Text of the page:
[...] The New York Times reported in July, 2012 that CIA officers were operating out of southern Turkey to help channel weapons to fighters supposedly not allied with Al Qaeda or other terrorist groups. In a October 14 piece, though, the Times asserted flatly that “Most of the arms shipped at the behest of Saudi Arabia and Qatar to supply Syrian rebel groups fighting the government of Bashar al-Assad are going to hard-line Islamic jihadists, and not the more secular opposition groups…” And while U.S. officials continue to stick to claims that they are not providing arms directly to the Syrian rebels, but only channeling weapons that come from Saudi Arabia and Qatar, reports that those rebels now have surface-to-air missiles call to mind the thousands of such weapons looted from Muammar Qaddafi’s stockpiles during and after the revolt that ousted him in October 2011.

Read more at Family Security Matters

The evidence suggests that part of Ambassador Stevens’ mission was to recruit jihadists to fight in Syria:

Christopher Stevens, the U.S. ambassador murdered in Libya, played a central role in recruiting jihadists to fight Bashar al-Assad’s regime in Syria, according to Egyptian security officials speaking to WND.

Stevens served as a key contact with the Saudis to coordinate the recruitment by Saudi Arabia of Islamic fighters from North Africa and Libya. The jihadists were sent to Syria via Turkey to attack Assad’s forces, said the security officials. …”

http://beforeitsnews.com/scandals/2012/10/bombshell-obama-admin-was-likely-running-arms-to-islamic-jihadists-through-benghazi-2430222.html

White House told of militant claim two hours after Libya attack: emails

By Mark Hosenball

“… Officials at the White House and State Department were advised two hours after attackers assaulted the U.S. diplomatic mission in Benghazi, Libya, on September 11 that an Islamic militant group had claimed credit for the attack, official emails show.

The emails, obtained by Reuters from government sources not connected with U.S. spy agencies or the State Department and who requested anonymity, specifically mention that the Libyan group called Ansar al-Sharia had asserted responsibility for the attacks.

The brief emails also show how U.S. diplomats described the attack, even as it was still under way, to Washington.

U.S. Ambassador Christopher Stevens and three other Americans were killed in the Benghazi assault, which President Barack Obama and other U.S. officials ultimately acknowledged was a “terrorist” attack carried out by militants with suspected links to al Qaeda affiliates or sympathizers.

Administration spokesmen, including White House spokesman Jay Carney, citing an unclassified assessment prepared by the CIA, maintained for days that the attacks likely were a spontaneous protest against an anti-Muslim film.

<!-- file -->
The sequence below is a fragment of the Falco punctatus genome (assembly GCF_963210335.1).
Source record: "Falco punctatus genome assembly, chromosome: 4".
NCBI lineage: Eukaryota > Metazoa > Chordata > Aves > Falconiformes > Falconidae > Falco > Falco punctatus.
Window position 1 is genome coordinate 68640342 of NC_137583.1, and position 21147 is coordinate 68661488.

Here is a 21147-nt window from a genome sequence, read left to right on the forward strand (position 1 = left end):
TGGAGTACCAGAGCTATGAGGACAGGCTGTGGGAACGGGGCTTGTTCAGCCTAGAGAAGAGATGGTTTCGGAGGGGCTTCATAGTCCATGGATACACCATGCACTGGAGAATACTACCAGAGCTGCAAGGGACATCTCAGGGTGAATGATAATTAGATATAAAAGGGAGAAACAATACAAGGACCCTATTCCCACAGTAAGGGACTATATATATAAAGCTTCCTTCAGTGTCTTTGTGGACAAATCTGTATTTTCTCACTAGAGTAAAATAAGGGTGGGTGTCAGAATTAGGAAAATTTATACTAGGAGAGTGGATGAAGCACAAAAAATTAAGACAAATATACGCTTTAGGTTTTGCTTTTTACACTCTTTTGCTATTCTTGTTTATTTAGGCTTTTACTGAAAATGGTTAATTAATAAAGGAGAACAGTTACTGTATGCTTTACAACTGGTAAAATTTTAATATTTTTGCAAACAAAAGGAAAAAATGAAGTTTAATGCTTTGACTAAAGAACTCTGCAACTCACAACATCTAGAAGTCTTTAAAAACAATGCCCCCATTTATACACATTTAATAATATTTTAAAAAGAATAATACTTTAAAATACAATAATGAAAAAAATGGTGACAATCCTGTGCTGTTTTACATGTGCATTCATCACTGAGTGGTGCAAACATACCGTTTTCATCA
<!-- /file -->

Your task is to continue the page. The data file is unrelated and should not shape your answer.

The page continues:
While officials did mention the possible involvement of “extremists,” they did not lay blame on any specific militant groups or possible links to al Qaeda or its affiliates until intelligence officials publicly alleged that on September 28.

There were indications that extremists with possible al Qaeda connections were involved, but also evidence that the attacks could have erupted spontaneously, they said, adding that government experts wanted to be cautious about pointing fingers prematurely.

U.S. intelligence officials have emphasized since shortly after the attack that early intelligence reporting about the attack was mixed.

Spokesmen for the White House and State Department had no immediate response to requests for comments on the emails.

MISSIVES FROM LIBYA

The records obtained by Reuters consist of three emails dispatched by the State Department’s Operations Center to multiple government offices, including addresses at the White House, Pentagon, intelligence community and FBI, on the afternoon of September 11.

The first email, timed at 4:05 p.m. Washington time – or 10:05 p.m. Benghazi time, 20-30 minutes after the attack on the U.S. diplomatic mission allegedly began – carried the subject line “U.S. Diplomatic Mission in Benghazi Under Attack” and the notation “SBU”, meaning “Sensitive But Unclassified.”

The text said the State Department’s regional security office had reported that the diplomatic mission in Benghazi was “under attack. Embassy in Tripoli reports approximately 20 armed people fired shots; explosions have been heard as well.”

The message continued: “Ambassador Stevens, who is currently in Benghazi, and four … personnel are in the compound safe haven. The 17th of February militia is providing security support.”

A second email, headed “Update 1: U.S. Diplomatic Mission in Benghazi” and timed 4:54 p.m. Washington time, said that the Embassy in Tripoli had reported that “the firing at the U.S. Diplomatic Mission in Benghazi had stopped and the compound had been cleared.” It said a “response team” was at the site attempting to locate missing personnel.

A third email, also marked SBU and sent at 6:07 p.m. Washington time, carried the subject line: “Update 2: Ansar al-Sharia Claims Responsibility for Benghazi Attack.”

The message reported: “Embassy Tripoli reports the group claimed responsibility on Facebook and Twitter and has called for an attack on Embassy Tripoli.”

While some information identifying recipients of this message was redacted from copies of the messages obtained by Reuters, a government source said that one of the addresses to which the message was sent was the White House Situation Room, the president’s secure command post.

Other addressees included intelligence and military units as well as one used by the FBI command center, the source said.

It was not known what other messages were received by agencies in Washington from Libya that day about who might have been behind the attacks.